The second remedy is a suit by a private individual for a special damage suffered by him. There are three remedies under the criminal law. The first relates to the prosecution under Chapter XIV of IPC. The second provides for summary proceedings under Sections 133 to 144 of the Code, and the third relates to remedies under special or local laws. Sub-section (2) of Section 133 postulates that no order duly made by a Magistrate under this Section shall be called in question in any civil Court. The provisions of Chapter X of the Code should be so worked as not to become themselves a nuisance to the community at large. Although every person is bound to so use his property that it may not work legal damage or harm to his neighbour, yet on the other hand, no one has a right to interfere with the free and full enjoyment by such person of his property, except on clear and absolute proof that such use of it by him is producing such legal damage or harm. Therefore, a lawful and necessary trade ought not to be interfered with unless it is proved to be injurious to the health or physical comfort of the community. Proceedings under Section 133 are not intended to settle private disputes between different members of the public. They are in fact intended to protect the public as a whole against inconvenience. A comparison between the provisions of Section 133 and 144 of the Code shows that while the former is more specific the latter is more general.

11.  Therefore, nuisance specially provided in the former section is taken out of the general provisions of the latter section. The proceedings under Section 133 are more in the nature of civil proceedings than of criminal nature.

Section 133(1)(b) relates to trade or occupation which is injurious to health or physical comfort. It itself deals with physical comfort to the community and not with those acts which are not in themselves nuisance but in the course of which public nuisance is committed. In order to bring a trade or occupation within the operation of this Section, it must be shown that the interference with public comfort was considerable and a large section of the public was affected injuriously. The word `community' in Clause (b) of Section 133(1) cannot be taken to mean residents of a particular house. It means something wider, that is, the public at large or the residents of an entire locality. The very fact that the provision occurs in a Chapter containing "Public Nuisance" is indicative of this aspect. It would, however, depend on the facts situation of each case and it would be hazardous to lay down any straitjacket formula.

12.  The guns of Section 133 go into action wherever there is public nuisance. The public power of the Magistrate under the Code is a public duty to the members of the public who are victims of the nuisance, and so he shall exercise it when the jurisdictional facts are present. "All power is a trust - that we are accountable for its exercise - that, from the people, and for the people, all springs and all must exist". The conduct of the trade must be injurious in presenti to the health or physical comfort of the community. There must, at any rate, be an imminent danger to the health or the physical comfort of the community in the locality in which the trade or occupation is conducted. Unless there is such imminent danger to the health or physical comfort of that community or the conduct of the trade and occupation is in fact injurious to the health or the physical comfort of that community, an order under Section 133 cannot be passed. A conjoint reading of Sections 133 and 138 of the Code discloses that it is the function of the Magistrate to conduct an enquiry and to decide as to whether there was reliable evidence or not to come to the conclusion to act under Section 133.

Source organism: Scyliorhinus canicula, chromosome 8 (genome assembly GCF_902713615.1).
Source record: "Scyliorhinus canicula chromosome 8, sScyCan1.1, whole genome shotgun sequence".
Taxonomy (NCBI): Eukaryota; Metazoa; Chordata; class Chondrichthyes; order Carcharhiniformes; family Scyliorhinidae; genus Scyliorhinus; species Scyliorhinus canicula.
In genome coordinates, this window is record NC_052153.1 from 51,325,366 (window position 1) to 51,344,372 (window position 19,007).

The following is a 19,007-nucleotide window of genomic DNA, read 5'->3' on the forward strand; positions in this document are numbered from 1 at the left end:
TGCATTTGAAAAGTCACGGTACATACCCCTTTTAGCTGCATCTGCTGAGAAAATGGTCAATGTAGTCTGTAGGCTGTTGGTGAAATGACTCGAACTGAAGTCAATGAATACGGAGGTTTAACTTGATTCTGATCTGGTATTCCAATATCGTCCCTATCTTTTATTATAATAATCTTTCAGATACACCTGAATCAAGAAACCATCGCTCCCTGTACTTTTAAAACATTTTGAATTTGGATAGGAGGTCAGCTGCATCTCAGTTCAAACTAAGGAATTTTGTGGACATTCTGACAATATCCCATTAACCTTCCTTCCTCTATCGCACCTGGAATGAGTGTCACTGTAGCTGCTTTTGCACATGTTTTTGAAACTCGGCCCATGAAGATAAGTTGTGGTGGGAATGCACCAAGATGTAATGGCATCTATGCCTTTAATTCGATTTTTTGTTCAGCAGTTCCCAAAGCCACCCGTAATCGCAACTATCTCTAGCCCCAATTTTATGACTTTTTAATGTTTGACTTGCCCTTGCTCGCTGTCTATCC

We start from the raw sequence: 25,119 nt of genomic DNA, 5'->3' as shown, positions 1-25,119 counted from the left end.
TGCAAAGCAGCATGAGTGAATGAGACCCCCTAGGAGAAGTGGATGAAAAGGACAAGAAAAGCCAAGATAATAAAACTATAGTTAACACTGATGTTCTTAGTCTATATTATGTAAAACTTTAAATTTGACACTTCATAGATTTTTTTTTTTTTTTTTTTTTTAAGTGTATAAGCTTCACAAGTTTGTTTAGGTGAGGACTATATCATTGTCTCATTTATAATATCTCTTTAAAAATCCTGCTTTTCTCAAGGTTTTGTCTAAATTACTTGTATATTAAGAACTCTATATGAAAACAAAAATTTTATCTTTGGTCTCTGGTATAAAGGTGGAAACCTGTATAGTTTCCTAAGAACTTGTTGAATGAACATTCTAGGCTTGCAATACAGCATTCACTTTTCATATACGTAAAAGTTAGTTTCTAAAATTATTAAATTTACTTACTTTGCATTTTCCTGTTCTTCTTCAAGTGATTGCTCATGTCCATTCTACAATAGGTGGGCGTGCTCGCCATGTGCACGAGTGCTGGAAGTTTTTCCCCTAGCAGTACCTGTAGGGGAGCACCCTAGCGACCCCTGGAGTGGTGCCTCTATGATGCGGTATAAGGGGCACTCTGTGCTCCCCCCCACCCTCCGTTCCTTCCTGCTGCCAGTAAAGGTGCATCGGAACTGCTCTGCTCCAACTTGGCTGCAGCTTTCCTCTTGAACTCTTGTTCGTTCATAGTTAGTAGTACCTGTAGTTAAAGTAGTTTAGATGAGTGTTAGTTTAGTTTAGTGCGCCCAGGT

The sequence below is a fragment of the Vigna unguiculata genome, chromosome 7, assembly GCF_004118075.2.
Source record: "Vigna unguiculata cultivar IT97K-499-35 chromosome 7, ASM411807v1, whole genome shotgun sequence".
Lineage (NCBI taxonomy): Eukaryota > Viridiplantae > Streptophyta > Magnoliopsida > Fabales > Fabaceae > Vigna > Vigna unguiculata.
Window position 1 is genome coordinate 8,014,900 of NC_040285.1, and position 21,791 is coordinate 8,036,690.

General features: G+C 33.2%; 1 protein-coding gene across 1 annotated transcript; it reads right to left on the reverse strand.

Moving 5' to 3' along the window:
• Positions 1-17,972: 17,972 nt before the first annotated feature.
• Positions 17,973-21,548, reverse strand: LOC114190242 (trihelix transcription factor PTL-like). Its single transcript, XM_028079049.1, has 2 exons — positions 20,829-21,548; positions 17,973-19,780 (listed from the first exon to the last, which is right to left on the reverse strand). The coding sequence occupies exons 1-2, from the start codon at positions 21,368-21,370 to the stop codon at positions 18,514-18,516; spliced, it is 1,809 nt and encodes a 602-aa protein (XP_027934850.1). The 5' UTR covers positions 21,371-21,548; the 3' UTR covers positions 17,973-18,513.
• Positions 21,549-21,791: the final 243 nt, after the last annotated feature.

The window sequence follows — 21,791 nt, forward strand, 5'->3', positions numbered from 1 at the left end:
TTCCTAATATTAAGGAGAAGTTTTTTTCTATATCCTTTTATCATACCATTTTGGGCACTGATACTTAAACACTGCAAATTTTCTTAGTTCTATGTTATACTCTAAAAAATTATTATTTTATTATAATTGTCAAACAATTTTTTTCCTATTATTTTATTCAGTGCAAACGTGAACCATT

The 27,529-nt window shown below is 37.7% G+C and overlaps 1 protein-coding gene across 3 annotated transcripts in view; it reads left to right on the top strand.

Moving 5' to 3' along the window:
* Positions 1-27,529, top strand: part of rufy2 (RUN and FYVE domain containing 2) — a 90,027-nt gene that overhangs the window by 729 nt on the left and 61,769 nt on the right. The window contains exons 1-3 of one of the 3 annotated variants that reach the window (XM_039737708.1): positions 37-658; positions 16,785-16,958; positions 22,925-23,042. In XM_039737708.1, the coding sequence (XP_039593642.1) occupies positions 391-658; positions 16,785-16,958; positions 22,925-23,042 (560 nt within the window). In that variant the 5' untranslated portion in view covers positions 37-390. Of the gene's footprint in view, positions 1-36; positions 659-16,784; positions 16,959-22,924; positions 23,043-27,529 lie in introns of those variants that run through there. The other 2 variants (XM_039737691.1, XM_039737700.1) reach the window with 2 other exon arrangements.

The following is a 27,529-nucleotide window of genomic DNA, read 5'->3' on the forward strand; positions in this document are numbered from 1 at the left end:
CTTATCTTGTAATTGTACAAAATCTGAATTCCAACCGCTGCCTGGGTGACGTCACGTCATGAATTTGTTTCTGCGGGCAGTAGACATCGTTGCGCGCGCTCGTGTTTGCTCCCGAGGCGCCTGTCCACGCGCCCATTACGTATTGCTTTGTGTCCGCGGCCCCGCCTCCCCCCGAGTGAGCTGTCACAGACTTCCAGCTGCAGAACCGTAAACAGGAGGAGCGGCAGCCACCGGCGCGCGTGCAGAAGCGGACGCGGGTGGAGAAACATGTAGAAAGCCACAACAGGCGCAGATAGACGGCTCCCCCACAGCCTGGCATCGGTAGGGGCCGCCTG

13.  Section 133 of the Code as noted above appears in Chapter X of the Code which deals with maintenance of public order and tranquility. It is a part of the heading "Public nuisance". The term "nuisance" as used in law is not a term capable of exact definition and it has been pointed out in Halsbury's Laws of England that:

"even in the present day there is not entire agreement as to whether certain acts or omissions shall be classed as nuisances or whether they do not rather fall under other divisions of the law of tour".

14.  In Vasant Manga Nikumba v. Baburao Bhikanna Naidu (1995 Supp (4) SCC 54) it was observed that nuisance is an inconvenience which materially interferes with the ordinary physical comfort of human existence.

It is not capable of precise definition. To bring in application of Section 133 of the Code, there must be imminent danger to the property and consequential nuisance to the public. The nuisance is the concomitant act resulting in danger to the life or property due to likely collapse etc. The object and purpose behind Section 133 of the Code is essentially to prevent public nuisance and involves a sense of urgency in the sense that if the Magistrate fails to take recourse immediately irreparable danger would be done to the public. It applies to a condition of the nuisance at the time when the order is passed and it is not intended to apply to future likelihood or what may happen at some later point of time. It does not deal with all potential nuisances and on the other hand applies when the nuisance is in existence. It has to be noted that sometimes there is confusion between Section 133 and Section 144 of the Code. While the latter is a more general provision the former is more specific. While the order under the former is conditional, the order under the latter is absolute.

15.  The above position was highlighted in Kachrulal Bagirath Agrawal v. State of Maharashtra (2005 (9) SCC 36).

16.  In the background facts as noticed above the order passed by the High Court does not suffer from any infirmity to warrant any interference.

17.  The appeal is accordingly disposed of.

......................................J. (Dr. ARIJIT PASAYAT)

........................................J.

 Back


 



Client Area | Advocate Area | Blogs | About Us | User Agreement | Privacy Policy | Advertise | Media Coverage | Contact Us | Site Map
powered by nubia  |  driven by neosys